Once it was easy to distinguish the staid Bourgeois from the radical Bohemians. This field study of America's latest elite--a hybrid Brooks calls the Bobos--covers everything from cultural artifacts to Bobo attitudes towards sex, morality, work, and leisure.Once it was easy to distinguish the staid Bourgeois from the radical Bohemians. This field study of America's latest elite--a hybrid Brooks calls the Bobos--covers everything from cultural artifacts to Bobo attitudes towards sex, morality, work, and leisure.Read Less
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New. SHIPS FIRST CLASS UPGRADE from NJ: 2-3 DAY DELIV( US); GIFT-ABLE as NEAR NEW REMAINDER, LATER PRINTING, FAST DELIVERY; NEAR NEW (remainder mark bottom edge, subtle shelf life sign [toning], no sign of being read) AS SHOWN THIS COVER. Trade paperback (US). Glued binding. 284 p. Audience: General/trade.10780 10780--It used to be pretty easy to distinguish between the bourgeois world of capitalism and the bohemian counterculture. The bourgeois worked for corporations, wore grey, and went to church. The bohemians were the artists and intellectuals. Bohemians championed the values of the radical 1960's; bourgeois were the enterprising yuppies of the 1980's. Now the 'bo's' are all mixed up and it is impossible to tell an expresso sipping artist from a cappuccino-gulping banker. In attitudes toward sex, morality, leisure time and work, it is hard to separate the renegade from the company man. The new establishment has combined the countercultural sixties and the achieving eighties into one social ethos. These Bobos define our age. Their hybrid culture is the atmosphere we breathe, their status codes govern social life and their moral codes govern ethics and influence our politics. Our hybrid Bobo culture is going to be dominating society for a long time to come. Read all about it in this serious and witty essay on how we live now.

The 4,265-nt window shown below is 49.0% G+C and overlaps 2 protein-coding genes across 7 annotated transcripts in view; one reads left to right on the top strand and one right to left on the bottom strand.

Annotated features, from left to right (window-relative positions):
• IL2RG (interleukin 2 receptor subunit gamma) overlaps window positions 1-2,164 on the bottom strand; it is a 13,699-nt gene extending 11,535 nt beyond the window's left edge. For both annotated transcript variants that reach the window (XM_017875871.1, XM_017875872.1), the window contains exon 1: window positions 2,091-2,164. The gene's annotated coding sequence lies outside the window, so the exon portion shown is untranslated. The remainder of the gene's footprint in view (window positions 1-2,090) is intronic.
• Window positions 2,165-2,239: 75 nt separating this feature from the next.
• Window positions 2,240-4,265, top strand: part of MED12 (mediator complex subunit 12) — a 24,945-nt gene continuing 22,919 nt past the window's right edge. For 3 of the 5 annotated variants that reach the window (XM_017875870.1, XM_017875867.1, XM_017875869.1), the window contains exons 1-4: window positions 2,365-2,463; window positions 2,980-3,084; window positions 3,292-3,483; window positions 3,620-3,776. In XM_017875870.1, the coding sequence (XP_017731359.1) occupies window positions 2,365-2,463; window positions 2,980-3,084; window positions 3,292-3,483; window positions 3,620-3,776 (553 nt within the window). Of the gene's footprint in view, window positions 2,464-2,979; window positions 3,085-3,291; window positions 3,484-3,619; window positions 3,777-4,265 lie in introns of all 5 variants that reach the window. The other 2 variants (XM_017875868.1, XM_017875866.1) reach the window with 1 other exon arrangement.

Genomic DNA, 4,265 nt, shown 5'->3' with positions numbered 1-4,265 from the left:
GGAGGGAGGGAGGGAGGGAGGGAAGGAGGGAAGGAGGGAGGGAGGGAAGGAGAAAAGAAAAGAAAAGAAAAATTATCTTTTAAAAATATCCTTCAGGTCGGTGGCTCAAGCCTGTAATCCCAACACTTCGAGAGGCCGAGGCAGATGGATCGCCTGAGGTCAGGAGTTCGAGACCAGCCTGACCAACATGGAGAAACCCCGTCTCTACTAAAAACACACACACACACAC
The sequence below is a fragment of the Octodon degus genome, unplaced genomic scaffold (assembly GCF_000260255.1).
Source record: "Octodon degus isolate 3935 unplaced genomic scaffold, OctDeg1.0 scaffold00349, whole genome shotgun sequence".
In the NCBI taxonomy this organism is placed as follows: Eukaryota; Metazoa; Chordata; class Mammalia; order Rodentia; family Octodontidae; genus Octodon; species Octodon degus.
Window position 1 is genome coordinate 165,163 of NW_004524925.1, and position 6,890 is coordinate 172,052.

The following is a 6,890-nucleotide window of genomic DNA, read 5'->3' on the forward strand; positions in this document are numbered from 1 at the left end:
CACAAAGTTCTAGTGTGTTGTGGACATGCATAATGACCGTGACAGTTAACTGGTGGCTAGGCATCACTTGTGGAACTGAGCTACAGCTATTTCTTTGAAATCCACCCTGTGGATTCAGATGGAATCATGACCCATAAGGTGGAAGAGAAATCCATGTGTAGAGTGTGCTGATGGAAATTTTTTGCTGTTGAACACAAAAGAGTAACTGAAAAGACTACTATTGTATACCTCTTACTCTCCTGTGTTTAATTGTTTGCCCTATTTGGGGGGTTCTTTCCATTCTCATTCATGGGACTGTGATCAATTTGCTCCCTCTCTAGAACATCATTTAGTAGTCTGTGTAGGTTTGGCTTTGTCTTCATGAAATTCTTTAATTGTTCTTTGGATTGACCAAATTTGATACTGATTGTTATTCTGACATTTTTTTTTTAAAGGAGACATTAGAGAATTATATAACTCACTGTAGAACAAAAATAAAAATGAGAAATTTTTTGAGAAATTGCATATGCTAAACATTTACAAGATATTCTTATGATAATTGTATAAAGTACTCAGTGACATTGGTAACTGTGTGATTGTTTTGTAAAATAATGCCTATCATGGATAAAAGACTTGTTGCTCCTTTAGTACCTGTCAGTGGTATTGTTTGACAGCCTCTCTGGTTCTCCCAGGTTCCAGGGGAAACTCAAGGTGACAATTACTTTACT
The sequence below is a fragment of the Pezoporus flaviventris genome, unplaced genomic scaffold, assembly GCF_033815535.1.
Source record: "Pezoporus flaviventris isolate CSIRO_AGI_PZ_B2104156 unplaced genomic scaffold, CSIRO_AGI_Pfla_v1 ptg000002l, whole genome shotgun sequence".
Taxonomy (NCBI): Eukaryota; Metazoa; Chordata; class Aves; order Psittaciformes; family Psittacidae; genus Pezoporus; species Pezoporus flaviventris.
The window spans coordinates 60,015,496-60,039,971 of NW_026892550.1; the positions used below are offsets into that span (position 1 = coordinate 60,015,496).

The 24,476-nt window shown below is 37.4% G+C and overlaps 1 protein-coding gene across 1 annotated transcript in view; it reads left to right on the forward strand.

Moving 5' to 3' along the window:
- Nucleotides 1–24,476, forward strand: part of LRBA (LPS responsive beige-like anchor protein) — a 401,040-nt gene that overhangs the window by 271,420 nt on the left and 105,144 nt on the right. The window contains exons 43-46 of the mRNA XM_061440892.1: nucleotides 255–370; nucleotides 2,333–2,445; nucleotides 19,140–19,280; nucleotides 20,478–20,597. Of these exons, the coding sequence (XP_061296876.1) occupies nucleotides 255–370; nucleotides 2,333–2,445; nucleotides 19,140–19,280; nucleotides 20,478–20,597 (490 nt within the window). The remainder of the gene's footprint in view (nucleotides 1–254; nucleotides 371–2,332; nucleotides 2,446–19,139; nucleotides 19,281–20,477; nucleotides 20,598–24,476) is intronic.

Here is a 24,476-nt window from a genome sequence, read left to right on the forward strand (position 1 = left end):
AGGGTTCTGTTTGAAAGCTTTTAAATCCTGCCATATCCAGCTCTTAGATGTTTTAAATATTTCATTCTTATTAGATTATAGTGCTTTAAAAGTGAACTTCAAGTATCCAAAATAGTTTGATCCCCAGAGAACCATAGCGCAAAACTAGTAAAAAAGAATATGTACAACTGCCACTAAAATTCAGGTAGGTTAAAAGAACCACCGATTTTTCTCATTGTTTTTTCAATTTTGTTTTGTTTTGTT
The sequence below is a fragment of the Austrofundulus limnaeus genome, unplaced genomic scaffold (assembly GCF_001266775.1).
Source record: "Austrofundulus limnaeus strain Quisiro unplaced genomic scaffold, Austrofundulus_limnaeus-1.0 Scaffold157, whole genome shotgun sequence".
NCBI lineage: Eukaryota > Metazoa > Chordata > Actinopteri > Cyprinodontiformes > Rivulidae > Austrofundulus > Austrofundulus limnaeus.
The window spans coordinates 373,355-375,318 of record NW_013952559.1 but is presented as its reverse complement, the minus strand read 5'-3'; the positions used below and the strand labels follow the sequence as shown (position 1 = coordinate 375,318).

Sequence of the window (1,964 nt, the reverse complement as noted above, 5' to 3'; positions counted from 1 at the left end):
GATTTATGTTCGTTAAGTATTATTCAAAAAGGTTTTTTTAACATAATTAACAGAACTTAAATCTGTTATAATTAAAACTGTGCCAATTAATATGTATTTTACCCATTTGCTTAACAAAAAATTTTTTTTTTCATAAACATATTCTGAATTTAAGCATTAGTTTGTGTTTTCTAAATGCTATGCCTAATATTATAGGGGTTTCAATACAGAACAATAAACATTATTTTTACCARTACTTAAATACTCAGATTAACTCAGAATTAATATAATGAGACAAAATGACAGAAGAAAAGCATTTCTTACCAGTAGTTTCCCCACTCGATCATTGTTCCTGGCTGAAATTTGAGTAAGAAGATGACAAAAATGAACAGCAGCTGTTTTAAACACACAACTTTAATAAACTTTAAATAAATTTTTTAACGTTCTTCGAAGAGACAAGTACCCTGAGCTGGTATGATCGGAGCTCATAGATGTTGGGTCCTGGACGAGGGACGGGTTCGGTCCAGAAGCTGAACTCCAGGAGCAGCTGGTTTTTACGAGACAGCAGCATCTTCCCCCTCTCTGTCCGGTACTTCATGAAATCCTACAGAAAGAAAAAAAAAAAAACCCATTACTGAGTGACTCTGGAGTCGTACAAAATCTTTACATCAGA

Publishers Weekly, 2000-03-13 Transcendentalists vs. robber barons, beatniks vs. men in gray flannel suits, hippies vs. hawks: for more than a century, U.S. culture has been driven forward by tensions between bohemians and the bourgeoisie. Brooks, an editor at the conservative Weekly Standard and at Newsweek and an NPR commentator, argues that this longstanding paradigm has been eroded by the merging of bohemians and bourgeoisie into a new cultural, intellectual and financial elite: the "bobos." Drawing on diverse examples--from an analysis of the New York Times' marriage pages, the sociological writings of Vance Packard, Jane Jacobs and William H. Whyte and such films as The Graduate--he wittily defends his thesis that the information age, in which ideas are as "vital to economic success as natural resources or finance capital," has created a culture in which once-uptight Babbitts relax and enjoy the sensual and material side of life and anti-establishment types relish capitalist success; thus a meritocracy of intellectualism and money has replaced the cultural war between self-expression and self-control. While it works well on a superficial level, Brooks's analysis is problematic upon close examination. For example, his claim that Ivy League universities moved toward a meritocracy when, in the 1960s, they began accepting some students on academic rather than family standing ignores the reality that the "legacy" system is still in force. Ultimately, by focusing myopically on the discrete phenomenon of the establishment of "bobos," Brooks avoids more complicated discussions of race, class, poverty or the cultural wars on abortion, homosexuality, education and religion that still rage today. (May) Copyright 2000 Cahners Business Information.
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